Reuters blog archive
from Hugo Dixon:
Matteo Renzi’s Plan A is to push through domestic reforms, hope the European Central Bank manages to get inflation ticking up, and keep his fingers crossed the Italian economy stops shrinking. But if this fails, a mega wealth tax, debt restructuring and/or exit from the euro beckons.
There is no Plan B that wouldn’t tip both Italy, where I spent part of last week, and its neighbours into a severe crisis. That makes it all the more important that Plan A works.
Renzi has been doing a reasonable job since he took over as prime minister in February. He has boundless energy and is not afraid of fighting battles. The latest has been to reform the labour market – something that involved clashing with members of his own centre-left Democratic Party as well as its trade union backers. Last week, he had to call a vote of confidence to push the change through the Senate.
Important reforms of civil justice, the electoral system and the constitution have also started. All this is necessary to make Italy governable as well as a country in which business wants to invest.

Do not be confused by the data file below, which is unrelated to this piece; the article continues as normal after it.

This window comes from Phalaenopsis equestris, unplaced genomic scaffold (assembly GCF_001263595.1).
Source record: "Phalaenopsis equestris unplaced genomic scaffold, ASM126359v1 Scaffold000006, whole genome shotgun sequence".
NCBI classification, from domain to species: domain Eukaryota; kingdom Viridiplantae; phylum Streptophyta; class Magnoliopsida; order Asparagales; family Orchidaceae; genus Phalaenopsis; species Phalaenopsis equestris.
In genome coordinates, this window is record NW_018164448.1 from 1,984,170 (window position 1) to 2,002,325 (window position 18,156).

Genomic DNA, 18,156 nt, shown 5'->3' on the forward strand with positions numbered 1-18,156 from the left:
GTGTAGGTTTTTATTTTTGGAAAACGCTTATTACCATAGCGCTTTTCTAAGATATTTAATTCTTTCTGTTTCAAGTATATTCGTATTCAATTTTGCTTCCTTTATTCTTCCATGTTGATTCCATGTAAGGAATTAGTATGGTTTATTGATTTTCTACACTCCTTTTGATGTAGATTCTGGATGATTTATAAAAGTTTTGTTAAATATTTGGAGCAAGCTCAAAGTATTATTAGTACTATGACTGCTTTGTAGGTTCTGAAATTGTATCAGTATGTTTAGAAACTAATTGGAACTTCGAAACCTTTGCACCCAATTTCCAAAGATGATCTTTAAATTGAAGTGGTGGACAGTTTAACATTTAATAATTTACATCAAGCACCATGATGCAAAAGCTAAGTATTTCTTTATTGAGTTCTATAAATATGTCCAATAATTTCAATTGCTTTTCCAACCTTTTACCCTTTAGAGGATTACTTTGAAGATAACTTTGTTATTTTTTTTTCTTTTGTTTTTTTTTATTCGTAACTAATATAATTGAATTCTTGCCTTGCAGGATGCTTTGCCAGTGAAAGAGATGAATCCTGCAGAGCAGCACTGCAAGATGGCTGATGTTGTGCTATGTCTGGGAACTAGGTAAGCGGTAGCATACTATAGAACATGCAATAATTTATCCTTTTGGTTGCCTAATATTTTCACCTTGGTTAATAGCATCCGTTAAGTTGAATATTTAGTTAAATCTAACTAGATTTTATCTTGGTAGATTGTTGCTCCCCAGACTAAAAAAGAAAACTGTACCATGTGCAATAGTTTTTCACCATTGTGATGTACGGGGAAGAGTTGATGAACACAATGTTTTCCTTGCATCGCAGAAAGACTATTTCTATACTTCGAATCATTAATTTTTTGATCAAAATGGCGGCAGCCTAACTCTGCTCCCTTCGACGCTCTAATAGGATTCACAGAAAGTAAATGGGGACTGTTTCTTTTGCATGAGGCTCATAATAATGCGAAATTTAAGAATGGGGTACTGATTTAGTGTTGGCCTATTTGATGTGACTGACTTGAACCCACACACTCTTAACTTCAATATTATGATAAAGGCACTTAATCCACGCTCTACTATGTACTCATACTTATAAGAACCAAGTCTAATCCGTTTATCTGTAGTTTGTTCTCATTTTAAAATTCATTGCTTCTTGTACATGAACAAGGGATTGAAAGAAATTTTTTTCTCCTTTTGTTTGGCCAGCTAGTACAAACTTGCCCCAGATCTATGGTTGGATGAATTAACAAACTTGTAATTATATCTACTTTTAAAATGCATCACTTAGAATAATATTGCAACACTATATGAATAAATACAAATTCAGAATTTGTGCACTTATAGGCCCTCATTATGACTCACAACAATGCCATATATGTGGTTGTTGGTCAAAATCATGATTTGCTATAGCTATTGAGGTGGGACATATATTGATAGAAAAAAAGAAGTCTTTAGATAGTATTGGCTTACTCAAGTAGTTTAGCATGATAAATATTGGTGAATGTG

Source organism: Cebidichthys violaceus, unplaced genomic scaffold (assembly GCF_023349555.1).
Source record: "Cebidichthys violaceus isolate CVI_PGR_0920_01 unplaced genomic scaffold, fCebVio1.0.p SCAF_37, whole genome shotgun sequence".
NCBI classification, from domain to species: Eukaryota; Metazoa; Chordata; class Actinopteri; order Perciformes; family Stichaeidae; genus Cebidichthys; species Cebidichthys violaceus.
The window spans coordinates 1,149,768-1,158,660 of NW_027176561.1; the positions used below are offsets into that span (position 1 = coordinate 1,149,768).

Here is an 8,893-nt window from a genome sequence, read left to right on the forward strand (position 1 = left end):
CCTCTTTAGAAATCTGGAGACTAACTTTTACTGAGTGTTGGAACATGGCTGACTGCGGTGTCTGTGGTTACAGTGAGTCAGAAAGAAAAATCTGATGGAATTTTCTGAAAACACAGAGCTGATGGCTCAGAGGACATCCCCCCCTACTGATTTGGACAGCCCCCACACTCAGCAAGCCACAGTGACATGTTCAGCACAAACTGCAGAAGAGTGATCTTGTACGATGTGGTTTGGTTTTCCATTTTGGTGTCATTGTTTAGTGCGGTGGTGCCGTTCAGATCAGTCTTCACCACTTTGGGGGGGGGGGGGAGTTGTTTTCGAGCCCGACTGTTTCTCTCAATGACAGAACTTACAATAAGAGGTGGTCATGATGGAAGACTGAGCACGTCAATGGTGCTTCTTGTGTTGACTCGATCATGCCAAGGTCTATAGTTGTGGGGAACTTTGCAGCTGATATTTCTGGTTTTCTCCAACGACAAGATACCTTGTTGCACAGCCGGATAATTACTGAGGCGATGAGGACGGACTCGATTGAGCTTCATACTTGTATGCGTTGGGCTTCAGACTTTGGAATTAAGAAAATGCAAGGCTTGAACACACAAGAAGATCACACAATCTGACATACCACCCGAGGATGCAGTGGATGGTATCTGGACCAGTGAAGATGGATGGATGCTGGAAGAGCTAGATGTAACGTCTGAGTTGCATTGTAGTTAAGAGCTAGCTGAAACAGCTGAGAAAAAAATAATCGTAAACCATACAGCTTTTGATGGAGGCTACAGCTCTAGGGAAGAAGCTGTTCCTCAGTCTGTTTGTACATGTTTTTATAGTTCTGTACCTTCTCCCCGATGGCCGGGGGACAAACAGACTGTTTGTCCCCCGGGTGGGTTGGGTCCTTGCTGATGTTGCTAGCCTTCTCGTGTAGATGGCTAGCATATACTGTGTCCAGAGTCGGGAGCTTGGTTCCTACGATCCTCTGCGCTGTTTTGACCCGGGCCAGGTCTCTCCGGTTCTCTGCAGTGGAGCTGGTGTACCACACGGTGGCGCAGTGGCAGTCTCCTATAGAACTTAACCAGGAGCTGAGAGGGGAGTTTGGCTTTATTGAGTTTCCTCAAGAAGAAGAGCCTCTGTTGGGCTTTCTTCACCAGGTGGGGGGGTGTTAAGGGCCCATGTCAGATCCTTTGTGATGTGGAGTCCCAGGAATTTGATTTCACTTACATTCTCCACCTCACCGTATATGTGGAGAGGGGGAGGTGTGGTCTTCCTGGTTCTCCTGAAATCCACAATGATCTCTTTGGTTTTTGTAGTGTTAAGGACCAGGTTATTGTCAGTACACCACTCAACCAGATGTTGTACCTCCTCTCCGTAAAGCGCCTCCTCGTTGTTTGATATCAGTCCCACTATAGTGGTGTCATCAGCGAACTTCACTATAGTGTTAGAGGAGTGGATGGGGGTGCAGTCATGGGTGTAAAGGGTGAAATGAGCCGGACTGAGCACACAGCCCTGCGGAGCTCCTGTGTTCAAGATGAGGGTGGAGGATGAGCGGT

By this time tomorrow, the anti-EU United Kingdom Independence Party is likely to be celebrating its first member of the Westminster parliament. Polls have just opened in the deprived seaside town of Clacton where the sitting Conservative lawmaker switched to UKIP and called a vote.
A second member of the ruling Conservative party has now defected to UKIP and will force another by-election before long leaving the party on tenterhooks over who might be next. Many fear they will lose their seats at the May 2015 general election as UKIP splits their vote.
The European Central Bank has one of its two offsite policy meetings of the year, in Naples. After a glut of measures last time it’s inconceivable that further action will be taken now but there is plenty to ponder.
A first tranche of cheap four-year loans has been offered to banks in the hope they will lend it on but the take-up was poor. The ECB is playing up the prospects of a second round in December after bank stress tests are out of the way. But having pledged to add the best part of 1 trillion euros to its balance sheet to rev up the euro zone economy, there is a lot of ground to cover.
France is unveiling its 2015 budget right now and it’s not making pretty reading, confirming that Paris will not get its budget deficit down to the EU limit of three percent of GDP until 2017, years after it should have done.
The health minister has said the welfare deficit is expected to run nearly one billion euros over budget this year and data on Tuesday showed France's national debt hit a record high in the second quarter, topping two trillion euros for the first time. It will near 100 percent of GDP next year.
Who says Europe is broken? The Ryder Cup stays here again and even Nigel Farage, leader of Britain’s anti-EU party, said he wanted Europe’s golfers to win.